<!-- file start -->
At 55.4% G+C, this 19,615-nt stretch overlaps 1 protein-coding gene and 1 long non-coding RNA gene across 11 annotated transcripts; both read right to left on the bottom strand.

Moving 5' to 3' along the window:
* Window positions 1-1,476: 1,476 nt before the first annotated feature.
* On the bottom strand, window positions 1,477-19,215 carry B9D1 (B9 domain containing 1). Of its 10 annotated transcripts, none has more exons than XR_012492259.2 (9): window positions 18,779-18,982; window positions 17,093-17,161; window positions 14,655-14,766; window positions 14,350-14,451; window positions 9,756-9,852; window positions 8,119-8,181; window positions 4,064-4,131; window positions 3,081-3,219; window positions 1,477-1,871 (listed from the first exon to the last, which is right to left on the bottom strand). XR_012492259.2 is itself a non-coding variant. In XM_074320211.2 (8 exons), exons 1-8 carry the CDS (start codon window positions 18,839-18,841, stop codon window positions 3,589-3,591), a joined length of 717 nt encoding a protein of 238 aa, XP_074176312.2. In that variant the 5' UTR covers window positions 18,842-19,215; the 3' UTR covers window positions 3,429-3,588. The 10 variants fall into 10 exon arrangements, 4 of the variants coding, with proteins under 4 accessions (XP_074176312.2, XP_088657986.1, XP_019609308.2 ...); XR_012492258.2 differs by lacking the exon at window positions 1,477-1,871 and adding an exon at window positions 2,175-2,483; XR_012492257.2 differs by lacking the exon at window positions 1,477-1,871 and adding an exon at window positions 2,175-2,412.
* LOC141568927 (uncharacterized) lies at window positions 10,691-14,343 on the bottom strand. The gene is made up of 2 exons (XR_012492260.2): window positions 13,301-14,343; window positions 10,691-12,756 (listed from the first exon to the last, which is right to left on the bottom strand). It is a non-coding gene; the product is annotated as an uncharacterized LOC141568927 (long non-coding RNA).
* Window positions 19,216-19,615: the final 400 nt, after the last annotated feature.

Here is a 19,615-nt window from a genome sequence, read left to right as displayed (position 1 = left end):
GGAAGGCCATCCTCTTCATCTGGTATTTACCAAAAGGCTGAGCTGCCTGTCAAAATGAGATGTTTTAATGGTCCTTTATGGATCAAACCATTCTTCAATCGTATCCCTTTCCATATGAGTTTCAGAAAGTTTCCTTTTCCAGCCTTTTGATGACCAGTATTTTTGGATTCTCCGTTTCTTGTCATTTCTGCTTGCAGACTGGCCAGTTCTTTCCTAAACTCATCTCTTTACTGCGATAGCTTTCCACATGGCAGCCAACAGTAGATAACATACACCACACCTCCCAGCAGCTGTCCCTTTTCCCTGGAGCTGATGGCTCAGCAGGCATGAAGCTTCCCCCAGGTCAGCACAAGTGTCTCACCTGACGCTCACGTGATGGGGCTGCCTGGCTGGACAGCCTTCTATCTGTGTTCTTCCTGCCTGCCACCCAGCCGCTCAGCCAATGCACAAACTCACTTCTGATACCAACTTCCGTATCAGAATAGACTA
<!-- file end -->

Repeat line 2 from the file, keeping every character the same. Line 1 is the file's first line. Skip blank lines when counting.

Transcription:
Moving 5' to 3' along the window: